Susan says.
"Good friends like you who can fend for yourself in our kitchen," says Paul laughing.
"Well we don't have kitchens like you Paul, as you well know. This is a trial run for the rest of us. We get to watch you operate in this grown ups kitchen full of acres of chrome. It's like one of those adult training areas," I say.
"Gordie, we've been hearing about your recent embarrassment," Alison starts, "tell us more."
"My recent embarrassment? Give me a moment here...."
"He's trying to place which embarrassment you're referring to," says Susan.
"Oh that's helpful, Suze."
"Your one night stand," Alison supplies helpfully.
"Oh that. You should have come right out and said it. You got me all confused. It wasn't so much embarrassing as absolutely mortifying. It's a subtle difference, but it's okay. I'm out the other side."
"Susan says you have a plight," Alison says coyly turning over some food with her fork.
"A what? I have a plight already? I don't have a plight."

I don't have a plight that's just plain crazy slash Susan talk. Suze has delved straight into self-help 101.

"What you mean going from one meaningless short-term relationship to another short-term meaningless relationship? You have a plight."
"Hey, they're not meaningless they're disastrous, there's definitely a difference."

Paul shakes his head in dismay at this.

"I'm not going to ask you how many hours you spent honing that. But mate, please, why would you even want to make that distinction?"
"Because they start out with, you know, potential."
"Who told you that?"
"Funny. There is always something, but somehow it gets lost in translation."
"See? You definitely, you have a plight," Susan says.
"It does seem like you definitely have a something," Alison adds.
"You're screwed, face it," Paul concludes.
"Are you sure? The other day I suffered a slight setback and already I have a plight. This is like the arms race. You start out with a bow and arrow, tanks by midweek and the A-bomb by the weekend."
"You definitely have a plight. It's the beginning of the end. You'll have to give up one-night stands and grow up."
"Yeah I think I got that bit."
"But Gordie, did you really?" asks Alison.
"Ali, I swear I got it."
"So no more empty one night stands?"
"Empty? I think you should cast you mind back. You know to those pre-historic pre-marriage days. Whoever said one night stands were empty vessels that left you feeling soiled and unfulfilled?"
"Okay, so everyone says it, but serious, the whole everyone thing is definitely overrated. It's fun, you know sometimes."
"Is that before or after they kick you out?"
"Did she really kick you out? Ouch that's so..." Paul starts.
"Crushing, yeah, that about explains it. Although to be honest there was definitely some humiliation in there as well. And difficult to admit as it is, I'm afraid it's all true. I feel like I've grown just by owning up to that."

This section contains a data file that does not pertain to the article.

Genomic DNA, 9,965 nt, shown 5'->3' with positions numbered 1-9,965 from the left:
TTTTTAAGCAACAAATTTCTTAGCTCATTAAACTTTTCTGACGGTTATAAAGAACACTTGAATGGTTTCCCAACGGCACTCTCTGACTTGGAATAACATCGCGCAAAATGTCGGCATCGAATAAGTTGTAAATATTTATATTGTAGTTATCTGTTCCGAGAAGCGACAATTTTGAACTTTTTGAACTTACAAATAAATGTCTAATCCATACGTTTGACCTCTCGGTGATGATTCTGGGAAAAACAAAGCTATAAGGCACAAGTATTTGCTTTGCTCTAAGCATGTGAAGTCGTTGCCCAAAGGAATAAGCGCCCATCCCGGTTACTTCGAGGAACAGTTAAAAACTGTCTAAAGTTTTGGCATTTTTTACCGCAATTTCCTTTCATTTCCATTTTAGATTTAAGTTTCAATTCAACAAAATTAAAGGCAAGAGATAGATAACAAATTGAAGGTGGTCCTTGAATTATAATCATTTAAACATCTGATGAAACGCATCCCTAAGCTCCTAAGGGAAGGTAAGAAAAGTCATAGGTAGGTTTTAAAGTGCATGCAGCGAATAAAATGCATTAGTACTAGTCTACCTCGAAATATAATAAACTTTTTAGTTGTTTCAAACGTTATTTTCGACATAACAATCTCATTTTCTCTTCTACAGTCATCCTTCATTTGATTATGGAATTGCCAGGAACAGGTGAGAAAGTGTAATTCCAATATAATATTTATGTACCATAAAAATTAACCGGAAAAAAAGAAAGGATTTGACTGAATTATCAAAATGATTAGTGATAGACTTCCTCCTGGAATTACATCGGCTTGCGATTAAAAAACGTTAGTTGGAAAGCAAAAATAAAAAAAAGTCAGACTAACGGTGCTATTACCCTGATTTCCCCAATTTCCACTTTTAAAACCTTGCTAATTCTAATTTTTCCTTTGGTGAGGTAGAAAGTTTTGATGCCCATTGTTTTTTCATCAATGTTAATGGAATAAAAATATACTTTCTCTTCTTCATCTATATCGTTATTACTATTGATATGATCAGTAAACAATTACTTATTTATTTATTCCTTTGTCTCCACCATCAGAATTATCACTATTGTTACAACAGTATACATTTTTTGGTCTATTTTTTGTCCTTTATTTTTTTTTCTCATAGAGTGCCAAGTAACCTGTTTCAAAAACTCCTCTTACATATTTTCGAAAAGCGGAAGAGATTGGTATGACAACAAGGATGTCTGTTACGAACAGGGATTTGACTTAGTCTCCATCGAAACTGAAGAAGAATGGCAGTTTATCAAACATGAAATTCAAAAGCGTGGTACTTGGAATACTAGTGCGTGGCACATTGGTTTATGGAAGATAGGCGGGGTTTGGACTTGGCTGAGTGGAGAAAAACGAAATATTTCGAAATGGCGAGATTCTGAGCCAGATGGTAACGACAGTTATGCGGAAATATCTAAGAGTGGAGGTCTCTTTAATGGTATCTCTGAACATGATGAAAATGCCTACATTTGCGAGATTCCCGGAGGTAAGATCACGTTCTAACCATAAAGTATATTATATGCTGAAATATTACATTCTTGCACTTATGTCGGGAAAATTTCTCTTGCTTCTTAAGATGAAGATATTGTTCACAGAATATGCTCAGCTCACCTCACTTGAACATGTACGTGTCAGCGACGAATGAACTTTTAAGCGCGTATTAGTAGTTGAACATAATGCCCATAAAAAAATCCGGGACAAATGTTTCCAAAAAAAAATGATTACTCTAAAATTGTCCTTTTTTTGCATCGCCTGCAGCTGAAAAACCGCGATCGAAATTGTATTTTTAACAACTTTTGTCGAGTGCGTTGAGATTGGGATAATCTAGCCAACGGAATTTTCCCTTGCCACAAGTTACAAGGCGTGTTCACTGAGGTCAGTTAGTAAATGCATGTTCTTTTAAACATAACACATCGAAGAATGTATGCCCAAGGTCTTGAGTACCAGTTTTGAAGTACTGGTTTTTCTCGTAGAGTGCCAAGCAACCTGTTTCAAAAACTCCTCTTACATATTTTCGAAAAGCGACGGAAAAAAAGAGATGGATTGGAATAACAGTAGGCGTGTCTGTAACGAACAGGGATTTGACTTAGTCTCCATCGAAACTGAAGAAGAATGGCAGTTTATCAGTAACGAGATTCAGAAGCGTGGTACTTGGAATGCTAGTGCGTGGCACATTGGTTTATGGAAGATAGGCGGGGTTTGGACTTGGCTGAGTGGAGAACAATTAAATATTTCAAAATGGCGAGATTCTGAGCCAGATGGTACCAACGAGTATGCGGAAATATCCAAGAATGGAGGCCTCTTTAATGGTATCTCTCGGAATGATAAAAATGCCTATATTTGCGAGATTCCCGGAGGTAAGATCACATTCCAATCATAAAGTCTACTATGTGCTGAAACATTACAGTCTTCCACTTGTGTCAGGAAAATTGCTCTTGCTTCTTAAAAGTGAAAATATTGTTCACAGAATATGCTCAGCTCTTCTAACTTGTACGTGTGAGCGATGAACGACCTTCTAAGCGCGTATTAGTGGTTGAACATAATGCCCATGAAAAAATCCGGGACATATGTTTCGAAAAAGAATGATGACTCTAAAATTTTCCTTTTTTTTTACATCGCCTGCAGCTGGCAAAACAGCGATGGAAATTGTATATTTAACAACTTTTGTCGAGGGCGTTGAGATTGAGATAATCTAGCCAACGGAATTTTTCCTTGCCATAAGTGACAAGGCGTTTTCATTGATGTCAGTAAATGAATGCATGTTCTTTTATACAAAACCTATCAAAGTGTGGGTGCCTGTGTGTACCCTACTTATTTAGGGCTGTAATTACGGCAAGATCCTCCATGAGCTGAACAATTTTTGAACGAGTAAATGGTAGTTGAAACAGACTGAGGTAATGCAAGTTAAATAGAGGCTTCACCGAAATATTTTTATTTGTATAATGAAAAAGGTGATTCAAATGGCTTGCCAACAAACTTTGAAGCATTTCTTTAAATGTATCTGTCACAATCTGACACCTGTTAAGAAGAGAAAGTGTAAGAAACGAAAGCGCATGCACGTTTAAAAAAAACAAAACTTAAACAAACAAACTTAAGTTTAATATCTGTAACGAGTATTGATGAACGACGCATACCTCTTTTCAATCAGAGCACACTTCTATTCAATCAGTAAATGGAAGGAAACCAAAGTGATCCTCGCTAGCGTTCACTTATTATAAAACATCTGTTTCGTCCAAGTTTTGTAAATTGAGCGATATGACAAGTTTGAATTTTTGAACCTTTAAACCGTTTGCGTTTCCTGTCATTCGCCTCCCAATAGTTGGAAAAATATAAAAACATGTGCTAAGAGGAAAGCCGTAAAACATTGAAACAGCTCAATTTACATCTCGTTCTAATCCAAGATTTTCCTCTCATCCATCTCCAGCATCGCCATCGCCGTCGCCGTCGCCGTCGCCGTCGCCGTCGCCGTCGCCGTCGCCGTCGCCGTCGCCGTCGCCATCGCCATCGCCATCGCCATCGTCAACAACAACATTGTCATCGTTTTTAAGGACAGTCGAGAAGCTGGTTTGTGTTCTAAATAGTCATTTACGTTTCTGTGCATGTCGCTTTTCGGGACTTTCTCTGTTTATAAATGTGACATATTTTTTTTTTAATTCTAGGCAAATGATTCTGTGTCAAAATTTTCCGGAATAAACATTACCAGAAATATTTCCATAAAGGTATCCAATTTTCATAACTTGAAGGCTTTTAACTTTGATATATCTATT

"You've grown? Wow it's amazing what a new personal low can do for a guy," Paul says.
"You mean lower than not actually having a girlfriend?" Susan throws in.
"Hey you can talk, Ms Single for 18 months."

Susan snorts at this.

"Resting and between boyfriends. Unlike some I have standards. That's sober standards."
"Well it seems that this woman has standards as well considering how fast she kicked him out," Paul guffaws.
"You know who this girl sounds like don't you?" Alison asks cryptically.

I roll my eyes when Alison says this as of course I know exactly who Charlotte sounds like in this story. She sounds just like me, well you know a younger version of me who did not get kicked out really early – without breakfast.

"Tell me about it. It was like I was standing there watching a carbon copy of myself, but with breasts. And I was looking at her and it suddenly dawned on me how little time I spent thinking about…"

And I'm waving my arms in the air in search of the right word before Alison helps me out.

"What you mean, how little time you spent thinking about those women that you slept with in the past? The little regard you paid them?"

Those are of course exactly the words that I am looking for, but when you hear one of your best female friends throw it at you like that it doesn't sound all that appealing.

"Yes, essentially, I started thinking about those women that…
"You'd slept with."
"…that I had previously known if…"
"…for a short-time. So yeah, I was standing there and thinking oh my god, that is exactly how long she is going to spend thinking about me. How depressing is that. Answer, obviously very depressing."
"You mean 30 seconds?" says Paul, who being happily married finds this all rather too hilarious.
"Hey come on that's just callous. Longer than that."
"So Gord what does this new found wisdom tell you?" Alison asks.
"I think it was like a sign."
"Oh definitely a stop sign," Susan says.